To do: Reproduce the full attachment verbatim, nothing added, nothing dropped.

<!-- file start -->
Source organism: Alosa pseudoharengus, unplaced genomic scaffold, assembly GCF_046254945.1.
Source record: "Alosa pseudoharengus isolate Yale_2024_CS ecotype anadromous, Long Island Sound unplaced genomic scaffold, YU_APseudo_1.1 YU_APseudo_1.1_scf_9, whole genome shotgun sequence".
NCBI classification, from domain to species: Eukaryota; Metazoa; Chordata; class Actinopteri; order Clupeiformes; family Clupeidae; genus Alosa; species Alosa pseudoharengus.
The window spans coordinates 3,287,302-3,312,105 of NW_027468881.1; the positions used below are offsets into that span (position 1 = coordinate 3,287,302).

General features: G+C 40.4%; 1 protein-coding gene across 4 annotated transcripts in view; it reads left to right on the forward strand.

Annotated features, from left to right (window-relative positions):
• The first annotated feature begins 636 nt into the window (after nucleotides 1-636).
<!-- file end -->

Source organism: Alosa pseudoharengus, unplaced genomic scaffold, assembly GCF_046254945.1.
Source record: "Alosa pseudoharengus isolate Yale_2024_CS ecotype anadromous, Long Island Sound unplaced genomic scaffold, YU_APseudo_1.1 YU_APseudo_1.1_scf_9, whole genome shotgun sequence".
NCBI classification, from domain to species: Eukaryota; Metazoa; Chordata; class Actinopteri; order Clupeiformes; family Clupeidae; genus Alosa; species Alosa pseudoharengus.
The window spans coordinates 3,287,302-3,312,105 of NW_027468881.1; the positions used below are offsets into that span (position 1 = coordinate 3,287,302).

General features: G+C 40.4%; 1 protein-coding gene across 4 annotated transcripts in view; it reads left to right on the forward strand.

Annotated features, from left to right (window-relative positions):
• The first annotated feature begins 636 nt into the window (after nucleotides 1-636).